KAHAK, Markazi Province (lat 34°10′53″ N, long 50°19′60″ E) , a village located about 35 km northeast of Anjedān and northwest of Maḥallāt in central Iran. Kahak was an important locality in the late medieval period for the Qāsemšāhi Nezāri Ismāʿili community in Iran, but now it is a small and isolated village with a Twelver Shiʿite population of about 500 persons.

Kahak evidently enjoyed greater importance in Safavid times as a stage between Qom and Arāk (former Solṭānābād), as attested by the ruins of a fairly large caravanserai there. By the end of the Anjedān revival in Nezāri Ismāʿilism, which lasted some two centuries from the middle of the 15th century, the Nezāri imams had established deep roots in central Persia around Qom, especially in Anjedān and Kahak.

Ḵalil-Allāh II, the 39th Qāsemšāhi Nezāri imam, was the last imam of his line to reside in Anjedān; he died in 1680 and was buried there. His son and successor, Šāh Nezār, for unknown reasons transferred his residence and the headquarters of the Nezāri daʿwa to Kahak during the earliest decades of his imamate. Anjedān, separated from Kahak by a number of shallow ranges, was then abandoned permanently by the Nezāri imams.

Šāh Nezār died in September 1722, according to the inscription of his tombstone, shortly before the Afghan invasion of Persia that extended to Kahak. He was buried in one of the chambers of the building that served as his residence and which is still in situ in Kahak. Šāh Nezār’s son and successor, Sayyed ʿAli (d. 1754), also lived in Kahak, and his grave is located in Shah Nezār’s mausoleum. Preserved at the western end of Kahak, this mausoleum has several chambers, each one containing a few graves. In the compound and its adjacent garden there are also several tombstones with inscriptions in Ḵojki Sendhi characters, attesting to the pilgrimage of the Nezāri Ḵojās who regularly embarked on the long and dangerous journey from India to see their imam in Kahak. In fact, Kahak is mentioned in several genāns, the indigenous devotional poems of the Ḵojās, as the place of residence of the imams (see Hooda, pp. 75, 109-10). Shah Nezār’s mausoleum, first described in modern times by Wladimir Ivanow (pp. 56-59), was restored in 1966 without any attention to restoration principles, resulting in the destruction of its original carved wooden doors and other fixtures. A stone platform discovered by Ivanow (p. 59) in 1937, in the gardens of Shah Nezār’s former residence, on which the imam used to sit when receiving his followers, was no longer in situ when the present author visited Kahak in 1976.

By the middle of the 18th century, the Nezāri imams had transferred their residence and headquarters to Šahr-e Bābak and Kermān, in the province of Kermān, probably to be nearer to the pilgrimage route of their Indian followers, but they continued to maintain their roots in Kahak at least until the early decades of the 19th century. Shah Ḵalil-Allāh III, who succeeded to the Nezāri imamate in 1792 after his father Abu’l-Ḥasan ʿAli, known as Sayyed Kahaki who governed Kermān under the Zands for almost half a century, re-established himself in Kahak soon after his accession. In 1794, Āqā Moḥammad Khan Qājār, who had by then gained possession of Kermān, permitted a number of Nezāri Sayyeds, relatives of the imams, to move from Šahr-e Bābak to Kahak, also giving the Nezāri imam new landed properties in Kahak in compensation for what had been left behind in Kermān. Shah Ḵalil-Allāh III remained in Kahak until 1815 when he moved to Yazd, where he was murdered two years later (Daftary, p. 504). Jean Baptiste L. J. Rousseau (1780-1831), a member of a French mission sent in 1807 to the court of Fatḥ-ʿAli Shah Qājār, is the earliest European to supply information on Shah Ḵalil-Allāh III and his place of residence in Kahak (Rousseau, pp. 279-80; see also de Sacy, p. 84; tr., p. 182). It was also at Kahak that Shah Ḵalil-Allāh III’s son and future successor as the 46th Nezāri imam, Ḥasan-ʿAlišāh Āqā Khan I, was born in 1804. The Nezāri imams maintained some landed interests in Kahak for a while longer until they next established themselves firmly in Maḥallāt.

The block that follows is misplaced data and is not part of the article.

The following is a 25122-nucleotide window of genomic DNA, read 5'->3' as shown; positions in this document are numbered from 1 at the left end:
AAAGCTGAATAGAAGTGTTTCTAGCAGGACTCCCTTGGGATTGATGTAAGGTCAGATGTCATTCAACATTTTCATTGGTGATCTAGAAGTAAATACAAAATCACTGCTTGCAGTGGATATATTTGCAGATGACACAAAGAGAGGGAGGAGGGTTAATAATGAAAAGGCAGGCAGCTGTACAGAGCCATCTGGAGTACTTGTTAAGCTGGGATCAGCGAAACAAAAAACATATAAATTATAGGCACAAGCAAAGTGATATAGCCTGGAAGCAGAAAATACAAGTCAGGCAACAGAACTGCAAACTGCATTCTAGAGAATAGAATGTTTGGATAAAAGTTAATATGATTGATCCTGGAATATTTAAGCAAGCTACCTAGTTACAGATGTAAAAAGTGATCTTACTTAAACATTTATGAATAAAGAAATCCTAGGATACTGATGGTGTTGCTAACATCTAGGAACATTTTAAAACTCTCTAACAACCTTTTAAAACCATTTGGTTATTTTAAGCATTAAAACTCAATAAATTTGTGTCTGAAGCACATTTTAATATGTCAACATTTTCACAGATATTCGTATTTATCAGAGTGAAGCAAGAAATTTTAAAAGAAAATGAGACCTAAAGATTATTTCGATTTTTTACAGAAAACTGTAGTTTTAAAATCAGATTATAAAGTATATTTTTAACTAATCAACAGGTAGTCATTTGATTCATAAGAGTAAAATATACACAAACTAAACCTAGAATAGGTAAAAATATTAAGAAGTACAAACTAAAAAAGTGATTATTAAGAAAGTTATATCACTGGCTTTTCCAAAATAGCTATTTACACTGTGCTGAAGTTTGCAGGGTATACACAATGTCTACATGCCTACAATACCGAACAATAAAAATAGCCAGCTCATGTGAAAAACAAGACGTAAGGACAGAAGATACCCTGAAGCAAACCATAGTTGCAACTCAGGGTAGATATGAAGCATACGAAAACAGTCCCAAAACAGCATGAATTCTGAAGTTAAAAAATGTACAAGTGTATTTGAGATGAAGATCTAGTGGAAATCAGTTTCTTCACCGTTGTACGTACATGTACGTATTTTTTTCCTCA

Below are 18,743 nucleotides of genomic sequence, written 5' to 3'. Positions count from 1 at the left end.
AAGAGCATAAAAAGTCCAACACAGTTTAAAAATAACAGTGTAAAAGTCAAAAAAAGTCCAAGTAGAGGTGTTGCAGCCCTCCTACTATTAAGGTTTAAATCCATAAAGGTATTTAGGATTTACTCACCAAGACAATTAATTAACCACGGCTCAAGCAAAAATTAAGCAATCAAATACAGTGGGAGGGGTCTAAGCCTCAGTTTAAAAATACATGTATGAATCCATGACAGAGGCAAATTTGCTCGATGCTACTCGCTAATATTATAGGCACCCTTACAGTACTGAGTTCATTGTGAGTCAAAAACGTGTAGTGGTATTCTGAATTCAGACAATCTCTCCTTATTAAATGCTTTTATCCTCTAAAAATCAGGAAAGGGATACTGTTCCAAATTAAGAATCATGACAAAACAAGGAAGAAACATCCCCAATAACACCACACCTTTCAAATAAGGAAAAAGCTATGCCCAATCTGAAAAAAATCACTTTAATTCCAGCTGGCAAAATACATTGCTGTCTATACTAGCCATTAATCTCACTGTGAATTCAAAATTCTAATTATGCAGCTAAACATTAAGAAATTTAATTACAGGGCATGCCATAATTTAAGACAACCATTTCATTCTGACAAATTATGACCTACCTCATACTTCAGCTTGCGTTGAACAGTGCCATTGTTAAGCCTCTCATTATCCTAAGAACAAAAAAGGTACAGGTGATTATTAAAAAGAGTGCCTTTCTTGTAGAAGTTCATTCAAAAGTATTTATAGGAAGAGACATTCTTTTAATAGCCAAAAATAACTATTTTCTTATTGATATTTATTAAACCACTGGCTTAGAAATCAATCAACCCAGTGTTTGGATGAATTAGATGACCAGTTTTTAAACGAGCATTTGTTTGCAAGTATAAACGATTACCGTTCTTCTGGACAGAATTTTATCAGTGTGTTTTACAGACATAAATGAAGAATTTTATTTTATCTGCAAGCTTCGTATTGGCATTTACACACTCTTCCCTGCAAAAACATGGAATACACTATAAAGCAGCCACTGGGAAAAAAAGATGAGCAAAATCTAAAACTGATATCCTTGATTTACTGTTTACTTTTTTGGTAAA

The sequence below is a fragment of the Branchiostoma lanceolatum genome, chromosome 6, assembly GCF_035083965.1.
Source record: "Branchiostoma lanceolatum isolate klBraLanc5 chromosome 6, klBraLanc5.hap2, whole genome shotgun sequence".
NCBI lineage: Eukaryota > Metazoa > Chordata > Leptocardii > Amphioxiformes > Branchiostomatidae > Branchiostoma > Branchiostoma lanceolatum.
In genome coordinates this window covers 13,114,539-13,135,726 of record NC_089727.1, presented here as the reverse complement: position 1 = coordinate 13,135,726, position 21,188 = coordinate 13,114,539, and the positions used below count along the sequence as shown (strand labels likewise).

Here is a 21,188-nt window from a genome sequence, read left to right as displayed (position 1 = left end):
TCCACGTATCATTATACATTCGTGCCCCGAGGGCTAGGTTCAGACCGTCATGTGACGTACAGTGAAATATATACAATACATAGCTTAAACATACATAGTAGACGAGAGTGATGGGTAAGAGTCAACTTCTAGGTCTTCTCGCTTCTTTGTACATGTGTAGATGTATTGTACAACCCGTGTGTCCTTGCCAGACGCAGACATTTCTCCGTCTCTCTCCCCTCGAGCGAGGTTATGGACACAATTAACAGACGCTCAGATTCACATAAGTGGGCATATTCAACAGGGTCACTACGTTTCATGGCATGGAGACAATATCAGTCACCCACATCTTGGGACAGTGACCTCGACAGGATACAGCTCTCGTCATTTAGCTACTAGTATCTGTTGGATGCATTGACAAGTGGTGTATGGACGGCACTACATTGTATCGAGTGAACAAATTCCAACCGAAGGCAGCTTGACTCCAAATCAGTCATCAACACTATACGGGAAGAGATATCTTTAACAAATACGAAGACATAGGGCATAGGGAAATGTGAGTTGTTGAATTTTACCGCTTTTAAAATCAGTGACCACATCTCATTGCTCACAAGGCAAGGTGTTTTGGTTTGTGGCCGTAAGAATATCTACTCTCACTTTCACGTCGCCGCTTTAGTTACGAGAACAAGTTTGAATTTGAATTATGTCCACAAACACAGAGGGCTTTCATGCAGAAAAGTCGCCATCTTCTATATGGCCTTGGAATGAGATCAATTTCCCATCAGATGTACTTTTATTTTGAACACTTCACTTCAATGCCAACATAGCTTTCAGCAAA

Farhad Daftary, The Ismāʿīlīs: Their History and Doctrines, 1st ed., Cambridge, 1990, pp. 22-23, 437, 498-99, 503-4.

Moḥammed b. Zayn al-ʿĀbedin Fedāʾi Ḵorāsāni, Hedāyat al-moʾmenin, ed. A. A. Semenov, Moscow, 1959, pp. 140, 144.

V. N. Hooda, tr., “Some Specimens of Satpanth Literature,” in Wladimir Ivanow, ed., Collectanea I, Leiden, 1948, pp. 55-137.

Wladimir A. Ivanow, “Tombs of Some Persian Ismaili Imams,” Journal of the Bombay Branch of the Royal Asiatic Society, N.S. 14, 1938, pp. 49-62.

Ḥosayn-ʿAli Razmārā, Farhang-e joḡrāfiāʾi-e Irān I, Tehran, 1949, p. 188.

J. B. L. J. Rousseau, “Mémoire sur l’Ismaélis et les Nosaïris de Syrie, adressé à M. Silvestre de Sacy,” Annales des Voyages 14, 1811, pp. 271-303.

A. I. Silvestre de Sacy, “Mémoire sur la dynastie des Assassins,” Mémoires de l’Institut Royal de France 4, 1818, pp. 1-84; repr. in Bryan S. Turner, ed., Orientalism: Early Sources I: Readings in Orientalism, London, 2000, pp. 118-69; tr. A. Azodi as “Memoir on the Dynasty of the Assassins,” in Farhad Daftary, The Assassin Legends: Myths of the Ismaʿilis, London, 1994, pp. 136-88.

July 20, 2009

(Farhad Daftary)

Originally Published: December 15, 2010

Last Updated: April 19, 2012

This article is available in print.
Vol. XV, Fasc. 4, pp. 349-350